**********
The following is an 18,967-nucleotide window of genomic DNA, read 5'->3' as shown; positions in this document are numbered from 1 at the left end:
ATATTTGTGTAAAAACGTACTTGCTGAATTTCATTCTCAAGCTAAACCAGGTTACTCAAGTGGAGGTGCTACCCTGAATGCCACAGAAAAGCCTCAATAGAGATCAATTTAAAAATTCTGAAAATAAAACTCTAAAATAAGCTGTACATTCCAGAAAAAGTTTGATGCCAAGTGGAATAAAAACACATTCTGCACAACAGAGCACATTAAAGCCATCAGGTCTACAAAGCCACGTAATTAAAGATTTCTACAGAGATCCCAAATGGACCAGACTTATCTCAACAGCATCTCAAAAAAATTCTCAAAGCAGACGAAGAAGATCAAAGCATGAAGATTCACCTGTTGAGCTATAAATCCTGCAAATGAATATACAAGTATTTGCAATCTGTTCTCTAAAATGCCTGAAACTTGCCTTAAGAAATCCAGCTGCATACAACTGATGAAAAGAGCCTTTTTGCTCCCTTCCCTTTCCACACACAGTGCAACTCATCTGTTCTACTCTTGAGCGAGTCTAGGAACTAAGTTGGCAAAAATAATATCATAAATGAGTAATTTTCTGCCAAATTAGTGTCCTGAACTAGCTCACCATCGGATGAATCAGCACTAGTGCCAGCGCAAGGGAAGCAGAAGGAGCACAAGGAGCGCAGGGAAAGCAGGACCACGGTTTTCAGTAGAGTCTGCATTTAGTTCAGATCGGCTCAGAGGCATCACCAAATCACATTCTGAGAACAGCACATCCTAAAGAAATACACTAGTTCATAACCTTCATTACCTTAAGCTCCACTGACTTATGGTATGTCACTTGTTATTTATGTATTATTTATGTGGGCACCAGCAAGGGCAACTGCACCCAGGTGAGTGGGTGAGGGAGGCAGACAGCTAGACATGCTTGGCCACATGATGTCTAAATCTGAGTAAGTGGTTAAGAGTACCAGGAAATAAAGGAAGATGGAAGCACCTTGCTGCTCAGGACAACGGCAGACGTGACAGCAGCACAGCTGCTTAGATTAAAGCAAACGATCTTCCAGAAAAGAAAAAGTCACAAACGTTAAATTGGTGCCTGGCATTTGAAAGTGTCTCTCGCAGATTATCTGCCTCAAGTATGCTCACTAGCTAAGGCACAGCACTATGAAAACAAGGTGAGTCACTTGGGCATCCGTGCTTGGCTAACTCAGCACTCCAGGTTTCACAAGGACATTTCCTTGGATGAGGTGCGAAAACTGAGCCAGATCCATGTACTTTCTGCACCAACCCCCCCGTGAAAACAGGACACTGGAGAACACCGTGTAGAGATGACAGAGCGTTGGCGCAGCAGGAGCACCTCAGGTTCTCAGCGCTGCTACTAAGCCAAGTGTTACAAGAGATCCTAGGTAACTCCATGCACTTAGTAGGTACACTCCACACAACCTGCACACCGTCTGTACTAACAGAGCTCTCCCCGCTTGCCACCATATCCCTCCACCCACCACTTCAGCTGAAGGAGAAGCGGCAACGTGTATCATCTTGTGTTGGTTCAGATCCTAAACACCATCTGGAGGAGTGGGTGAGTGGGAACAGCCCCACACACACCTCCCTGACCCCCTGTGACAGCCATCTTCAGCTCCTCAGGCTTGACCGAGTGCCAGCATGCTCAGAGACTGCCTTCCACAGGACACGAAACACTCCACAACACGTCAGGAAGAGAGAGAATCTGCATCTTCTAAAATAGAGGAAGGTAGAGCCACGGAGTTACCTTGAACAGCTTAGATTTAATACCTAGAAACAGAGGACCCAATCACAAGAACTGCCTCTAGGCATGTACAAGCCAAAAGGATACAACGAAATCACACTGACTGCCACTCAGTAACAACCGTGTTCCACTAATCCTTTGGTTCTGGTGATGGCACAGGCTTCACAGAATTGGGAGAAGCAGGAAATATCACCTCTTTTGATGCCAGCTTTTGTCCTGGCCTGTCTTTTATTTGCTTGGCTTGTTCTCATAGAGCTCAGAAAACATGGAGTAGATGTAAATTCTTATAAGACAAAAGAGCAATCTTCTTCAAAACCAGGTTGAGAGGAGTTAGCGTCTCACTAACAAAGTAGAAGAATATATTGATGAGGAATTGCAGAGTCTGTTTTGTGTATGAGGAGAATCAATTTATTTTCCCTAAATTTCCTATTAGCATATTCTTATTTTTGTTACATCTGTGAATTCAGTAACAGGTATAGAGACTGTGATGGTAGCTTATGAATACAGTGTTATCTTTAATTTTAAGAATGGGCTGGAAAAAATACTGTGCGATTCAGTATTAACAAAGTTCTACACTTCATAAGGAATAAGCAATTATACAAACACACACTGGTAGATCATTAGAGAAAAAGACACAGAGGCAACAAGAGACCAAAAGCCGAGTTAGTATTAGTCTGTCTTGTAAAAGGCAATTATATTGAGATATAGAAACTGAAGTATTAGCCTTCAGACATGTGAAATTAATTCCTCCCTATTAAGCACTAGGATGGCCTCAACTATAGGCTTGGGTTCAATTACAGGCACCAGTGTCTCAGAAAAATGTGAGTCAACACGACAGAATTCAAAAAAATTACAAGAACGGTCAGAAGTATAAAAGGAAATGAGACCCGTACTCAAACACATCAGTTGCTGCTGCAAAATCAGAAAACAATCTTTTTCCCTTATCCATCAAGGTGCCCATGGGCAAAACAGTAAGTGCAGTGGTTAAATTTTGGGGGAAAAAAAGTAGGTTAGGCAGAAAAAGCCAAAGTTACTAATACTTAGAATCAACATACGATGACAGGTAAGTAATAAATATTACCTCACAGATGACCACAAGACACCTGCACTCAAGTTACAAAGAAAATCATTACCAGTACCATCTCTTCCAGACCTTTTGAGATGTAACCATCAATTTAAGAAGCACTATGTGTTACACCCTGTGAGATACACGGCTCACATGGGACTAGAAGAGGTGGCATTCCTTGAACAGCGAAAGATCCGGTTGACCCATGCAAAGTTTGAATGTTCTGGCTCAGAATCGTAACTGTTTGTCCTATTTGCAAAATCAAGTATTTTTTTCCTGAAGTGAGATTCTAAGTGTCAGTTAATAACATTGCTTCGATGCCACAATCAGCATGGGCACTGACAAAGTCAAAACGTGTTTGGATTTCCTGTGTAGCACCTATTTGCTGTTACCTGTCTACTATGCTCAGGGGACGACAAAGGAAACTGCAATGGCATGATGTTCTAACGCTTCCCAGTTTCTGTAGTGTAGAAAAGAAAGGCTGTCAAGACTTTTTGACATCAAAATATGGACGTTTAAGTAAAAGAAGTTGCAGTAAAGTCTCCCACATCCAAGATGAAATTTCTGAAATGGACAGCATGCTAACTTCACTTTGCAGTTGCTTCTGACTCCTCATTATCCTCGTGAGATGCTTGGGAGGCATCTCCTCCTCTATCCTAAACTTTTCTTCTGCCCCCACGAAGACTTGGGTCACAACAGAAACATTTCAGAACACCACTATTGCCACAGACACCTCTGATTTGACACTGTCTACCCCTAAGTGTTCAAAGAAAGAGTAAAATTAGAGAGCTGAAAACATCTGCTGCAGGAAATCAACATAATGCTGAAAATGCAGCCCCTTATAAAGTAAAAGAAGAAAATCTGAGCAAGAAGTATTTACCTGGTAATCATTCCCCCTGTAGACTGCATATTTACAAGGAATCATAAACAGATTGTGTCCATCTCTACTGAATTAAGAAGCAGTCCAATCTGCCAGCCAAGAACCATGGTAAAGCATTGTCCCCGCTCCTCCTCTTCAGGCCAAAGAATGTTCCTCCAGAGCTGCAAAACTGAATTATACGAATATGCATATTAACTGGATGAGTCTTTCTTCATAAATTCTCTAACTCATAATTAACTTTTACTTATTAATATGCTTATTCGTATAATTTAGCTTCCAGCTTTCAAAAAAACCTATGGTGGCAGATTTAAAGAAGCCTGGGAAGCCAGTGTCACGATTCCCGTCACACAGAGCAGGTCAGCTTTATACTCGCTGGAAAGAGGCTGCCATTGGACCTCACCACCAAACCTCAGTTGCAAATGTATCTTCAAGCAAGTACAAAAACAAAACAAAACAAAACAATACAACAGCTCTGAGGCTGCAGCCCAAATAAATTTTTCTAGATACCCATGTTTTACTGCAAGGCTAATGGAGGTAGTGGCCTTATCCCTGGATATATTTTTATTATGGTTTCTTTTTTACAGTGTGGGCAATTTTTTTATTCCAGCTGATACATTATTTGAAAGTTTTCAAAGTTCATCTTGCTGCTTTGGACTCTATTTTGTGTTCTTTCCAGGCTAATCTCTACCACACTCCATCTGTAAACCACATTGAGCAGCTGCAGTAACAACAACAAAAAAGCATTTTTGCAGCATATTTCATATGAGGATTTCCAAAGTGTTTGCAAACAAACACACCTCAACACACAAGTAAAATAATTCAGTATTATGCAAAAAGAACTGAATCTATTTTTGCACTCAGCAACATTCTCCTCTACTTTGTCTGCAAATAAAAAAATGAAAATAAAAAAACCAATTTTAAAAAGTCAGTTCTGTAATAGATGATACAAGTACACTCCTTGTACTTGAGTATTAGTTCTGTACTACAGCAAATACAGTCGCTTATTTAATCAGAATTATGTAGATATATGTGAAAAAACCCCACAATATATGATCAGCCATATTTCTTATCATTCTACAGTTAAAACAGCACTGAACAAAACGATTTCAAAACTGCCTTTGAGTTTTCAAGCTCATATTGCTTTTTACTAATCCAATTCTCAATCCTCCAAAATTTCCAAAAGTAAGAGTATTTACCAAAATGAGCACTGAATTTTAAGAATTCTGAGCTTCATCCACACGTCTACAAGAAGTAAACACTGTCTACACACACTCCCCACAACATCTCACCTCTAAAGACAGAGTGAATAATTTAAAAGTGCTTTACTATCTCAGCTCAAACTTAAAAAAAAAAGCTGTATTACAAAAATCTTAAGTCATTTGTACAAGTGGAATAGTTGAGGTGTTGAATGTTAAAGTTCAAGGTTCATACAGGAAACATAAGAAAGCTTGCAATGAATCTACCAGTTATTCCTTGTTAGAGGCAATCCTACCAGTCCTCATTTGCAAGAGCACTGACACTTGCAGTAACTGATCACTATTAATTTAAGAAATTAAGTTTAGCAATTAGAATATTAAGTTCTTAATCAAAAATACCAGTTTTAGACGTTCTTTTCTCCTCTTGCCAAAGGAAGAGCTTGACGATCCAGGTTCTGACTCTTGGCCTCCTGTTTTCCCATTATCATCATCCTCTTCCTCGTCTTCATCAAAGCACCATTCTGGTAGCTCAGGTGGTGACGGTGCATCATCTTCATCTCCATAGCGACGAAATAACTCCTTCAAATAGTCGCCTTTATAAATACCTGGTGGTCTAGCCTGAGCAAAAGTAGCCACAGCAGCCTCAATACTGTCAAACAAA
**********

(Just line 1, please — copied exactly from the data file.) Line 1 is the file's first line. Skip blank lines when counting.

The following is an 18,967-nucleotide window of genomic DNA, read 5'->3' as shown; positions in this document are numbered from 1 at the left end: